The relative phylogenetic distributions (based on probe hybridization intensities) of soil DNA pools extracted as a function of all four parameters (soil depth, Nycodenz gradient depth, cell lysis stringency, and DNA size) were also compared. The presence or absence of different genera and their relative fluorescence intensities from the different DNA pools were plotted against those for the MP bead-beating direct lysis of the top soil fraction (Fig. (Fig.5,5, black line). Thus, this pool of DNA defines the order (descending) of the genera (not listed here) along the x axis from most abundant to least abundant (Fig. (Fig.5).5). This DNA pool had 218 identified genera, which is why the genera after the 218th genus were not detected in the MP bead-beating top soil fraction of “0 to 3 cm” but were detected in other DNA extracts. All other DNA pools were thus compared to this pool, and where there are peaks above the black line, the pool in question has more of a given genus, and where there are valleys, the given pool has less of a given genus than those determined by MP bead beating. For example, Mesorhizobium (Fig. (Fig.5,5, far left) is the most predominant genus in the reference DNA pool (MP bead-beating direct lysis of the top soil fraction of 0 to 3 cm), more so than in any other extraction method's DNA pool. Other examples include Pseudomonas in the DNA pool from the MP bead beating applied to the Nycodenz cell ring after centrifugation at 9,000 × g and Bacillus in the DNA pool from the MP bead-beating direct lysis on the bottom soil sample (Fig. (Fig.5).5). Note that when the reference pool (MP bead-beating direct lysis of the top soil sample) does not detect certain genera at all (Fig. (Fig.5,5, right), several different extraction DNA pools have relatively high levels of these genera (e.g., Marinobacter with the Gram-positive extraction of the Nycodenz cell ring at 1,900 × g and Sphingobium with cell lysis procedure E). Many genera were not detected by using a single DNA extraction protocol but were revealed by applying other protocols. While some protocols, like direct and indirect MP bead beating, access more genera than some of the more specific extraction protocols, the relative proportions are not the same. In any case, no single protocol accesses the entire microbial community metagenome. When the phylogenetic probes on the microarray are quantified by extraction techniques, the numbers of phyla, classes, genera, and potential species (“hits”) vary considerably (e.g., from 50 to 214 genera) between protocols (Table (Table1).1). However, while some protocols detected relatively low numbers of genera (e.g., lysis procedure E), these protocols add to the overall recovery of diversity. For example, if all 23 different protocols were used, then 385 different genera would be detected (Table (Table11).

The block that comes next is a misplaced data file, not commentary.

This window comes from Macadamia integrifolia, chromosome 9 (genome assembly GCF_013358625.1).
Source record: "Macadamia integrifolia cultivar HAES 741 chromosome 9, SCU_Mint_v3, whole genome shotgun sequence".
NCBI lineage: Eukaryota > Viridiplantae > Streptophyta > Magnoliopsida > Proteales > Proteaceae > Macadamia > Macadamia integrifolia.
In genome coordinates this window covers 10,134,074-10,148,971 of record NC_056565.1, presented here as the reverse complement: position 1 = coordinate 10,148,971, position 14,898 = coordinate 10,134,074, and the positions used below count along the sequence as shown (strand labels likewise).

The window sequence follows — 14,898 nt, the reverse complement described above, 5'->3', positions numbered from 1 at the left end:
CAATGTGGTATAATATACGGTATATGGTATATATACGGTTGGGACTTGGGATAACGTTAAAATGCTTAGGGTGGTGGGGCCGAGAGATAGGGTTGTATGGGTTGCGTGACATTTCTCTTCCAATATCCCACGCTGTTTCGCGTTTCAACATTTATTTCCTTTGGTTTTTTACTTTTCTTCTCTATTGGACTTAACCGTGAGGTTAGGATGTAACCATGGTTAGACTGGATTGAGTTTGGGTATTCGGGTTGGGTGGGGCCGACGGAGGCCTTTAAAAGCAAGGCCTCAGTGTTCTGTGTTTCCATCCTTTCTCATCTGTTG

FIG. 5.